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Sunn-O)))/Boris - Altar Review

by Mark Hensch

What a match made in Heaven! Of all the bands that occupy the universe, few worship at the Altar of the heavy as fervently as America's Sunn-O))) and Japan's Boris. The former is a magical coven of low-end, ritualistic droning menace; the latter is a shape-shifting metal chameleon, a band as at home with ambient soundscapes as it is fiery, scuzzed-out rock. When the two announced their intention of recording an album together back in 2006, few people could expect the end results. Altar is a beautiful, surreal, and esoteric work of art, every bit as good in its total sum as its various parts would make it look on paper.

But all that is beside the point. The question on everyone's lips is whether or not a pairing of these bands (as thematically similar as they are) would actually work. The answer is a resounding yes, and Altar is collaboration so seamless that the phrase "split-album" is rendered wholly null-and-void. As if a tandem of Sunn-O))) and Boris weren't enough, Altar is like a congregation of the world's foremost drone/noise/doom maestros. Members of Soundgarden, High on Fire, the Melvins, Jesse Sykes and the Sweet Hereafter, and (most notably) the legendary Earth all appear, their contributions every bit as interesting and fluid as those offered by the sign-post bands.

I was going to begin describing the first song, but with this work one doesn't really hear songs---"movements" is probably a more fitting term. The first is gradually-incendiary "Etna," named after the (supposedly) dormant volcano which erupted famously in ancient times and turned the rampaging Carthaginians away from Italy. The piece itself works just like, patiently building into a pyrotechnic display of jaw-dropping splendor. Haunting tectonic rumbles occur in the subterranea of one's psyche, all while thundering eruptions of manic skins work gradually increase in the background. Out of this firestorm of sound there emerges ghostly rays of fiery guitars, their piercing clarity making the song that much stronger.

"N.L.T." is a short interlude of absurdly grim cello-like notes and twinkling cymbals/light percussive effects. It is jarring and freaky, a true work of unpleasant paranoia. "The Sinking Belle (Blue Sheep)" is easily the album's emotionally-crushing valley, a wistful jam so disarming it will damn near cripple its shocked listeners. Quiet, ethereal washes of sound drift arm-in-arm with lonely piano keys, all while a steady, folksy drum beat provides a steady backbone for the song. The whispering, delicate vocals of Jesse Sykes really make a lasting impression, and are the proverbial icing on the cake. The lady's bare vulnerability fuses with the minimal, clean-sounding ambience, making a song that has all the quality of a pleasant dream tinged by regret, sadness, loss, and hopelessness.

The more upbeat "Akuma No Kuma" thankfully offsets this, and should appeal to the prog-lovers of the 1970's. The song is fronted by the legendary Joe Preston of Melvins, High on Fire, Thrones, and Earth fame, and the man absolutely drenches his incantations in futuristic, mechanical fuzz. In a smooth trick, the bands use this unique vocal technique as an extra instrument, letting Preston's delightfully-garbled gibberish ebb-and-flow amidst serene pools of Pink-Floydian exploration. It all sounds like Boris flying straight through outer-space and into a giant star, exploding it into ever-dimming, radiant sparks. "Fried Eagle Mind" is an acid-laced ballad so transparent and insubstantial that it is heavier in quiet than it could ever hope to be in violent noise. While the song always maintains a glassy, ominous tone, a gradual increase of abrasive noise soon emerges to flicker amidst the unease chaotically. Closing things is the epic "Blood Swamp," Altar's sprawling mega-piece. Dripping liquids deep in a cavern slowly unveil deep, moody, formless chords, the likes of which briefly flare and then fade. Improvised guitars bang endlessly in the background, their open-ended magnitude like vital questions left glaringly unanswered. It all makes for a glorious end to the album, a sort of bubbling free-form guitar solo blatantly slowed to agonizingly relaxed crawls.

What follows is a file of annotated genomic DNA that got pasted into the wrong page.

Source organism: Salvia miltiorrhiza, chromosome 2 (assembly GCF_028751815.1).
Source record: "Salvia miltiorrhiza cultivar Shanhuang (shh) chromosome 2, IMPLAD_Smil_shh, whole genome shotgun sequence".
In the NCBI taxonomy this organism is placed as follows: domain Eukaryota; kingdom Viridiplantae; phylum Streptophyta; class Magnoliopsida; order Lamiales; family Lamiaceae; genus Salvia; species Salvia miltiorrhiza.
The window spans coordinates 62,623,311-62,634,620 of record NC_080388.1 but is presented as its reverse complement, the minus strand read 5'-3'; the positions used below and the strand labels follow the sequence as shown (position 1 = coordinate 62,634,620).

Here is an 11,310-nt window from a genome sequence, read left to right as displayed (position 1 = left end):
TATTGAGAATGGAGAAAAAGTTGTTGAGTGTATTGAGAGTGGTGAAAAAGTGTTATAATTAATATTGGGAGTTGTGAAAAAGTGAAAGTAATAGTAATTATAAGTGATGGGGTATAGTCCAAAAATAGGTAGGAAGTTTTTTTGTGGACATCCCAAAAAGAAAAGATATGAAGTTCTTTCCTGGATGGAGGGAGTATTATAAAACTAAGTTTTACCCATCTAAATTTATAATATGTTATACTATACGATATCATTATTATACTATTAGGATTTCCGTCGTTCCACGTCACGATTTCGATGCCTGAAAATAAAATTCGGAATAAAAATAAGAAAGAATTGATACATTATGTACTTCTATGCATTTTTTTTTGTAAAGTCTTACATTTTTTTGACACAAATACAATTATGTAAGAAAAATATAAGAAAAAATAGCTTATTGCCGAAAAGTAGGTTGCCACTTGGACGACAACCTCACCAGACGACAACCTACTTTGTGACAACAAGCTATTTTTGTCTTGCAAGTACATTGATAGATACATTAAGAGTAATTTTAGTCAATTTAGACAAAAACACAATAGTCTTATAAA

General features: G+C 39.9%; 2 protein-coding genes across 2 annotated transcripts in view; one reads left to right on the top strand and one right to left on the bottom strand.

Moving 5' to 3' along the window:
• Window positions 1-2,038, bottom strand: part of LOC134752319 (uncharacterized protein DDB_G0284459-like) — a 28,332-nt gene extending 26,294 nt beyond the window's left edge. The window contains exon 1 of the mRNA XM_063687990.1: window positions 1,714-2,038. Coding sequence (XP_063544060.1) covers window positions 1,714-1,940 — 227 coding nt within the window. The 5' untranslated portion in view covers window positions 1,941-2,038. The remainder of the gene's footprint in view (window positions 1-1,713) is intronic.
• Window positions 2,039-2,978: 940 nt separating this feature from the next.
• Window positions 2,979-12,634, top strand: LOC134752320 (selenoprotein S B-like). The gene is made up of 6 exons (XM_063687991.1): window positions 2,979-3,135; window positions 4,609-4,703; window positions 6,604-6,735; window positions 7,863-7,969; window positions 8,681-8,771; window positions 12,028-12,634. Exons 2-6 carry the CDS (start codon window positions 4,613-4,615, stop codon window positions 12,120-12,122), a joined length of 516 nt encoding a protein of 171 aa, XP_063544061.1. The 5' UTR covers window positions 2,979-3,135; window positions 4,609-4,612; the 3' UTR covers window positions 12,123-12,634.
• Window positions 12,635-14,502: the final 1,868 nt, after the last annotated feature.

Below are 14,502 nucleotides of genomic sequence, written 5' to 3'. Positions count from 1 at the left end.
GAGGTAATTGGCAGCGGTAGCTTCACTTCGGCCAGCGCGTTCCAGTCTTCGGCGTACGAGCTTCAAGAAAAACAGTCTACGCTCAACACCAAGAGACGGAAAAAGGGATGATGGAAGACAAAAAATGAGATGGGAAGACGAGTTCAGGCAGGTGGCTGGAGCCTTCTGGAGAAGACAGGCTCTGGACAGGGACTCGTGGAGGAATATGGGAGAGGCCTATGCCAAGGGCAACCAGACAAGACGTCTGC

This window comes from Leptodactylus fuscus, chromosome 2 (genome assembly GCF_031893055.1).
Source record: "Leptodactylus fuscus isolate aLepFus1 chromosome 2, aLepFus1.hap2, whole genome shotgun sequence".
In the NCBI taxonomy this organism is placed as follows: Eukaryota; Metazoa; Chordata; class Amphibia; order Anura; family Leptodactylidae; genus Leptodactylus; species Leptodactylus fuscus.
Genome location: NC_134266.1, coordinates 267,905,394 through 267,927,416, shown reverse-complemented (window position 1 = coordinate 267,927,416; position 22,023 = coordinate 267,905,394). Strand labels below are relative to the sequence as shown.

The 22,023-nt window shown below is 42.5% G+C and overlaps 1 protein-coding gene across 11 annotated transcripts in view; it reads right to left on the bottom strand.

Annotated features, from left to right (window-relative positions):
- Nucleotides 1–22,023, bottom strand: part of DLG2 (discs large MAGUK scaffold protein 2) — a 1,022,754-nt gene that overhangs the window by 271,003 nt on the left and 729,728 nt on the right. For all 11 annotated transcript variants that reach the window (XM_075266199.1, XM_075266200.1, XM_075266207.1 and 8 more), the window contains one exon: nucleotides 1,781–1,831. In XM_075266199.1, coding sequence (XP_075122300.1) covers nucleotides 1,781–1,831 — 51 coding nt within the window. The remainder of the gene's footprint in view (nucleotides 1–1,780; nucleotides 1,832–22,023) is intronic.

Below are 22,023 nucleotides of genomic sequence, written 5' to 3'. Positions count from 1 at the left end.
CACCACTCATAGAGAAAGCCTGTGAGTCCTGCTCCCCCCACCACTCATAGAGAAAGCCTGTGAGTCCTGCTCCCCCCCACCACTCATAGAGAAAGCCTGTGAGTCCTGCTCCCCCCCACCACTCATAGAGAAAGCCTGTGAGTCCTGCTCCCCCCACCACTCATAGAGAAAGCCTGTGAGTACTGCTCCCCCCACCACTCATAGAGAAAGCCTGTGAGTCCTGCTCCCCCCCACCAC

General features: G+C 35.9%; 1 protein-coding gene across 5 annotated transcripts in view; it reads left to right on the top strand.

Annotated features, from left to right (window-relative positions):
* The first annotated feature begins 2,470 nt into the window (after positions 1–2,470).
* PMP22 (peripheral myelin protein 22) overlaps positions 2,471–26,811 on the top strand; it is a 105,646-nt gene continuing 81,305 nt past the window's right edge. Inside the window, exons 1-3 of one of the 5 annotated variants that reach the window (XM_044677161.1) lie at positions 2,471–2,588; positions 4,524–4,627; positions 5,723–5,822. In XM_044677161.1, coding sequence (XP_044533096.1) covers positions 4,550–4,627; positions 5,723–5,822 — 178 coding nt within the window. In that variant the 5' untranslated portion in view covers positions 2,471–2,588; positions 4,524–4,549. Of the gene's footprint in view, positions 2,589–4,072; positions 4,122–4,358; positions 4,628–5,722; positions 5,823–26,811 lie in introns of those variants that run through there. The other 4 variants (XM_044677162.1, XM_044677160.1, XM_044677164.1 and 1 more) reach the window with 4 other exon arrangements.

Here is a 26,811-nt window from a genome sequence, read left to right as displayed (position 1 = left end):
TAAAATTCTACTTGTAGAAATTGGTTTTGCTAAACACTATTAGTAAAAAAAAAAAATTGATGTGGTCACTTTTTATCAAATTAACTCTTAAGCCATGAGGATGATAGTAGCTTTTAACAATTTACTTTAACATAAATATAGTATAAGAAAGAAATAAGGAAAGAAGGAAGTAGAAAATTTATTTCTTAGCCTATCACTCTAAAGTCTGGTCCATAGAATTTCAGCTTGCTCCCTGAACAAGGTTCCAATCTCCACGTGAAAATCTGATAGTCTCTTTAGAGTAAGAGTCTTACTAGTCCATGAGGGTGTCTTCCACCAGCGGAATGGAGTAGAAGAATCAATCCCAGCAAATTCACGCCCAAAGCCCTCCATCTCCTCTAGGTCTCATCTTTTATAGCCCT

This is the kind of rare album that is both novel and wildly fun at the same time. So talented are Boris and Sunn-O))) at mixing-and-matching with one another that you'd swear it was just one overall supergroup rather than a pairing of two separate and individual bands. Either way, Altar is a real treat for fans of the doom/drone/stoner metal movements, and with such a stellar cast of said genre's living legends, it doesn't get much better than this. This is a call to worship---bow to Altar now.

Sunn-O))) and Boris' Altar
1. Etna
2. N.L.T.
3. The Sinking Belle (Blue Sheep)
4. Akuma No Kuma
5. Fried Eagle Mind
6. Blood Swamp

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Sunn-O)))/Boris - Altar

Rating:10.00 out of 10.00

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